Other health claims, such as 'antioxidant', 'vitality' or 'energy', are highlighted on products that are also much too sweet, displaying a nutriscore D (on a scale that goes as far as 'to E), still details Foodwatch. Nestle's Nestlé Milk Chocolate Nutrient Fitness cereals contain 20 grams of sugar per 100 grams of product.

Innocent's “Super Smoothie Energize” is almost as sweet as it gets. a Coca-Cola, Gerblé's “Choco magnesium, Vitamin magnesium vitamin B6” biscuits display no less than 32 grams of sugar per 100 grams of product. Finally the Tropicana Essentials “Antioxidant” juice exceeds 11 grams of sugar per 100 milliliters

4. Products with purring names are sometimes only pure marketing

Screenshot Infuselle Good Night of Ricola on the e-commerce site of

Several brands have recognized that certain allegations n were only marketing mentions. Ricola's Infuselle Bonne nuit is one of them. The brand confessed to Foodwatch that “Good Night” is not a health claim, but refers to the time when the product is consumed.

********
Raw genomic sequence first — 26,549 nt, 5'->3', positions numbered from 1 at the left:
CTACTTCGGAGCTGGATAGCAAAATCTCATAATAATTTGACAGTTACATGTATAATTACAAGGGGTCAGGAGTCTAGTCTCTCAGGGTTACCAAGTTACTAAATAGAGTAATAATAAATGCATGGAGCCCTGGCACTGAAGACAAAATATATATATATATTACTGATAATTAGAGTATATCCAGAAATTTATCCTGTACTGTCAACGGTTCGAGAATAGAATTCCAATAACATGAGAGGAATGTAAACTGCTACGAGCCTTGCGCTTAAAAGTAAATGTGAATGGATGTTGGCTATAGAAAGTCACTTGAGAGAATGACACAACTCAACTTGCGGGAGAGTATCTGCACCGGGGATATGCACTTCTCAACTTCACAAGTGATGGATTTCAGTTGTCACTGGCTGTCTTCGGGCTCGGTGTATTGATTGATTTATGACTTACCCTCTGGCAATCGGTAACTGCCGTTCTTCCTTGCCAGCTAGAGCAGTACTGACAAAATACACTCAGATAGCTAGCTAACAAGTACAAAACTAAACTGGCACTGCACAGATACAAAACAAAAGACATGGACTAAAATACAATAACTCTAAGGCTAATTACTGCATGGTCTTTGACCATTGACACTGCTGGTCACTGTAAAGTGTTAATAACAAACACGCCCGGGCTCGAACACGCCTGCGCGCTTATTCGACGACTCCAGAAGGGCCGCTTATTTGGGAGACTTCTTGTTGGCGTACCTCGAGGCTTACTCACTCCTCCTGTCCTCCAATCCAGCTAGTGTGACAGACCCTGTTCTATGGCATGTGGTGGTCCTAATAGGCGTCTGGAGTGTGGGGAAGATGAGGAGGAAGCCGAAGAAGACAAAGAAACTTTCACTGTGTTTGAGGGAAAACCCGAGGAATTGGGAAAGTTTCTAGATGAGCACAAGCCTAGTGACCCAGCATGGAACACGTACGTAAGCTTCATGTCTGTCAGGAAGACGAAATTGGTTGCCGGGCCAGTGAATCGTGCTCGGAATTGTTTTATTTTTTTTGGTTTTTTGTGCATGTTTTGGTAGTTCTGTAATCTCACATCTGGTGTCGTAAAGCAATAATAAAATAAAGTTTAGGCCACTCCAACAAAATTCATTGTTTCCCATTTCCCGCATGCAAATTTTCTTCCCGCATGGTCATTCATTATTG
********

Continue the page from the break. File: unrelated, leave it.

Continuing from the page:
Ditto with Infuz brand “Hydrathé” infusion which suggests that the product is ideal for hydration. The association also pinned Yogi tea's “Joie de vivre” infusion, which has no scientific basis, and Kusmi Tea's “BB Detox” tea, the brand claiming “to choose not to make a health claim on its products. . “

5. Promises to cure cancer, completely illegal

Pack of Leaves of Graviola Corossol sold on the site Image Foodwatch

In addition to wet finger claims, some brands go even further. “This is the case of the site which literally sells forty products as 'anticancer': leaves of graviola soursop, extract of green tea leaves, blueberries capsules, organic white mulberries dried , etc. “says Foodwatch who has just filed a complaint against this site.

Contacted by Business Insider France, ANIA, the National Association of Agribusiness indicated that no Spokesman was not available on March 21 to discuss this Foodwatch investigation.